August 30, 1987 |
The dog may be man's best friend, but aspirin is a close second. Whether we are suffering through a common cold or trying to function with an aching back, aspirin is a pain reliever that doctors and patients turn to frequently. Athletes and other active sorts in particular take advantage of aspirin's pain-killing qualities, especially after a grueling exercise schedule or game. In fact, the combination of ice and aspirin is one the most popular remedies for athletic injuries. Aspirin - known as acetylsalicylic acid - was first chemically synthesized about a century ago and used in the treatment of rheumatic fever.
September 7, 1986 |
During your next trip to the supermarket, the shelves and aisles may appear the same. But look more carefully. Check the wrappers and caps. Examine the labels, seals and lids. Throughout the store, packages are changing, almost before your eyes. Week by week, manufacturers are quietly revamping their products in response to the wave of tampering incidents and threats that has swept the country this year. Look at Jif peanut butter, the target of several tampering threats. Procter & Gamble Co. now puts under the Jif lid a vacuum "freshness seal" that cannot be removed without detection.
January 8, 1997 |
Dr. John J. Spikes Sr., 67, of Doylestown Township, a recently retired forensic toxicologist who helped investigate several 1982 deaths from tainted medicine, died Saturday at Abington Memorial Hospital. From 1985 until last month, he worked for National Medical Services Inc. in Willow Grove as a forensic toxicologist and acted as an expert witness in civil and criminal cases. In 1982, Dr. Spikes was Illinois' chief toxicologist and a member of the 105-member task force that investigated the tainting of Tylenol tablets that led to several deaths in the Chicago area.
May 19, 2012 |
McNeil Consumer Healthcare, the beleaguered Fort Washington drug maker, recalled more products on Thursday. This time, McNeil recalled one lot of Imodium Multi-Symptom Relief, an over-the-counter medicine for diarrhea, gas, bloating and cramps. A company spokeswoman said the 53,892 packages in that lot are likely still with wholesalers, so the recall is directed mainly toward them. Some of the packages might be torn. She said McNeil has no safety concerns about the products in torn packages, but having been exposed to air, the medicine might not provide the intended benefits.
February 1, 2012 |
Johnson & Johnson said Tuesday that two high-level managers in the troubled consumer-products division would retire, marking more changes for the world's second-largest health-care company. McNeil Consumer Healthcare, part of the division, was responsible for producing much of the over-the-counter medicine - including Tylenol and Motrin products - that J&J sells in the United States. But McNeil's Fort Washington plant halted production in April 2010 because of manufacturing problems that led to dozens of recalls.
March 15, 1987 |
American businessmen spend half their time extolling the virtues of competition and the other half trying to eliminate it. Actually making something is just a sideline for many big American corporations these days. They're letting the Japanese actually make things while they spend all their effort looking for ways to take each other over. The Japanese are making the products. All American companies are making is money. The stock market is at an all-time high, partly because so much Japanese money is being put into it. Japan is busy buying America while American companies buy each other.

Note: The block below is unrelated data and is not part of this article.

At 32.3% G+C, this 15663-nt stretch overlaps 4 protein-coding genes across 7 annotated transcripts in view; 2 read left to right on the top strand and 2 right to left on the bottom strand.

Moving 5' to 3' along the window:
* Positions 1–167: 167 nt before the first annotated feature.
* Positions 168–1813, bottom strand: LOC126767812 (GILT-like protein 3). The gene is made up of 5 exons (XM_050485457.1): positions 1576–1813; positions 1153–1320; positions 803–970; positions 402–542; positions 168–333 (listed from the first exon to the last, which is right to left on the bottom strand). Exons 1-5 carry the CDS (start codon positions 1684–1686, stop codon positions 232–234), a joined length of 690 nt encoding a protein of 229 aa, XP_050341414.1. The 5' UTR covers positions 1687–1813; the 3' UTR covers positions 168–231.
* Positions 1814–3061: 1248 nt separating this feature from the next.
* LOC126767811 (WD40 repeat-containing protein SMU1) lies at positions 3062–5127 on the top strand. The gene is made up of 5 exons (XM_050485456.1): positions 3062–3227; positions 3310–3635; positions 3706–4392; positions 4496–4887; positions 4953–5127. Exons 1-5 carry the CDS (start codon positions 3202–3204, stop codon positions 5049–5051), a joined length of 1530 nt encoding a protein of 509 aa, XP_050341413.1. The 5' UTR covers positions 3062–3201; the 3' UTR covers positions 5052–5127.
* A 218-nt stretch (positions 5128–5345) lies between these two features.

May 11, 1987 |
More than $1 billion worth of goods - including Girl Scout cookies and baby food - had to be destroyed last year because of actual or claimed tampering with retail products, prompting the federal government to take steps against what one official calls "a form of terrorism. " "If product tampering were a stock, it would have led the Dow Jones average for all of 1986," said Frank Young, commissioner of the Food and Drug Administration. "Product tampering was the most significant emergency problem we faced at FDA in 1986, and we know that the epidemic can break out at any time again.
March 14, 1986 |
Word reaching here has it that Los Angeles radio station KRLA recently fired its on-air personality, Bob Hudson, for wisecracking that the rocketship Challenger blew up because the crew was free-basing Tang. In the national capital, no one, perhaps because they understand the penalty for political blasphemy, is telling Challenger jokes on the air, but they're telling them at bars, restaurants, cocktail parties, wherever friends meet. Whenever a new Challenger joke is told, the listener first replies that he never heard anything so tasteless in his life, then bursts out laughing.
January 14, 1997
AN ANNUAL TOURNEY AT THE PALESTRA WOULD BE A NET GAIN FOR ALL The athletic directors of the Big Five schools would do well to begin an annual tournament at the Palestra so some of the fervor can be put back into this tradition. It also could provide an economic boon to the city. As a Temple and La Salle graduate who recently moved out of Philadelphia, it would be exciting to visit the city for a basketball tournament. It could be a good way to start each college basketball season in Philadelphia.
May 31, 1992 |
Seven-year-old Jennifer McCafferty doesn't remember much about March 23 - much about the daytime hours, anyway. She doesn't remember what she learned in school, what she did when she got home, or whom she played with. As a matter of routine, Jennifer knows that she and her mother, Linda, started the day at Croydon's St. Thomas Aquinas School, where Jennifer is a first grader and Linda teaches gym. Not so routine was Linda McCafferty's headache, which she described on Wednesday as "a real pounder.